Because, a massacre is a form of communication, after all. A drastically unequal communication. But, a form of communication nonetheless. A form of communication where one side is told, their lives do not matter. Let alone their voice. In fact, to try to have access to one’s voice, in a society ruled by the spectre of massacres, is to be dead.

 

A massacre, therefore, leaves behind a dubious legacy. A history of being silenced, but also a history of attempting to speak. As in the case of the GawKadal Massacre. In Kashmiri political discussions and social life, the event would mostly be talked about as a reference point. A beginning of sorts of a new kind of tehreek (the movement). Otherwise, what is there to talk about when one talks about a massacre? Especially one that was committed during an instance of collective raising of voice? The overwhelming fear of the impending death? As does the of the lone survivor GawKadal Massacre. Or, does one ruminate on that feeling of invigoration that comes with walking in unison with others? The one that precedes death? The truth is, a massacre is a silencing on a mass-scale. The concrete realities of a massacre can hardly be narrated. Because, for the massacred, there is no aftermath. And, for those who are left behind, and those who survive, the material details of a massacre are often too traumatic to be remembered. The massacre, then, often becomes a date, suspended forever in that space between forgetting, remembrance and semi-remembrance. As it is, the GawKadal Massacre would unleash a new political reality in Kashmir. One that comes with a normalization of massacres in Kashmiri social life. An occurrence that would punctuate too many of the peaceful demonstrations in Kashmir. For others, the possibilities of one will always loom in the background.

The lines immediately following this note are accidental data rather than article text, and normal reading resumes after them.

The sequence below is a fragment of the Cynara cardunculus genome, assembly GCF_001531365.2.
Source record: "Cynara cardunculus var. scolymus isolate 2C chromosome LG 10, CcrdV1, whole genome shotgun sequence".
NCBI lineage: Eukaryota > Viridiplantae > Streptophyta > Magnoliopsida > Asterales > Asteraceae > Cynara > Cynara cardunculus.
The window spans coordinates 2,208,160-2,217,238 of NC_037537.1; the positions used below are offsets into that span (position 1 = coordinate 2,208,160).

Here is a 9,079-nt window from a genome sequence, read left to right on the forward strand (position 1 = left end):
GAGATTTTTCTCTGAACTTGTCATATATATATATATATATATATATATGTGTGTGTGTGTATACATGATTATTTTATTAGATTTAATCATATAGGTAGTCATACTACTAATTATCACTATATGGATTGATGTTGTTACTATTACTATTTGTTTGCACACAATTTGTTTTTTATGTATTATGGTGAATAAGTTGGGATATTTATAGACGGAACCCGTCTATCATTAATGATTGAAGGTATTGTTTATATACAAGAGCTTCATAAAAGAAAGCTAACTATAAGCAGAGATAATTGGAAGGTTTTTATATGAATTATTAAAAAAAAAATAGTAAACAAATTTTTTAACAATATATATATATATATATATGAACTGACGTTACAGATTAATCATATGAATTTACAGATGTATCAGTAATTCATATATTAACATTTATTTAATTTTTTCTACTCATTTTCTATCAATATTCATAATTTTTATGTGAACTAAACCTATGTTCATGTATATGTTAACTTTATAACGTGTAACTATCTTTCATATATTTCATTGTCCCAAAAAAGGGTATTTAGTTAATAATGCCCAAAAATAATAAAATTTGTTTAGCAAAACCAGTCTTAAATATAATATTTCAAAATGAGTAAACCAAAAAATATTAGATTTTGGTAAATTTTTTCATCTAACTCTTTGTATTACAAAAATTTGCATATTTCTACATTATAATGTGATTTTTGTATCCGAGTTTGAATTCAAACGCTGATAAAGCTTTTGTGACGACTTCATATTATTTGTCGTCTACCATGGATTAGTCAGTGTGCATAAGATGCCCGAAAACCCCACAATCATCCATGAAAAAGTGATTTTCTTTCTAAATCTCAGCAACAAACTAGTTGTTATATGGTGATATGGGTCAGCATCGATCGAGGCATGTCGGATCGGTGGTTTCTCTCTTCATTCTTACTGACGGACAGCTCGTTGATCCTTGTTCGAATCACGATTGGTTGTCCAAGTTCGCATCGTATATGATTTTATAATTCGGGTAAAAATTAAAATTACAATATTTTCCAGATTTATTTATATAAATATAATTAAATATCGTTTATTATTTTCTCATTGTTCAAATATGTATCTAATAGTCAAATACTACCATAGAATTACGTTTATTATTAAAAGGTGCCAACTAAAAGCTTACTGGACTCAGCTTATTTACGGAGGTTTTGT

January 21, then, comes in Kashmir with a heavy burden. A burden of memory, of course. But, also a question. What can the memory of a massacre do in the context of a 72 year long military occupation? Does it only reinforce despair? Does it enable a mobilization of narratives that creates a very different notion of Kashmiri time than the one created by the Indian state? And, therefore, a different sort of politics? The truth is, it is possible to be an Indian mainlander, and live in blissful ignorance about Kashmir, in blissful ignorance about the Kashmiri calendar and the ways in which it is dotted with death. And the Indian state makes every effort to make sure that the state of such ignorance continues. This is precisely the place where artists like Mir SuhailQadri intervene. In their re-imagination of the Kashmiri calendar, they make visible what the Indian state would like to erase. Has so far erased. In doing so, the very form of an alternative calendar is elevated to a form of resistance art in Kashmir.

 

Nandini Dhar is a teacher.

 

Cover Artwork courtesy: Suhail Naqshbandi (https://twitter.com/hailsuhail). The image of “Month of Massacre” is by Mir Suhail Qadri taken from his facebook page. The image of APDP calendar is from the organization’s web page (www.apdpkashmir.com).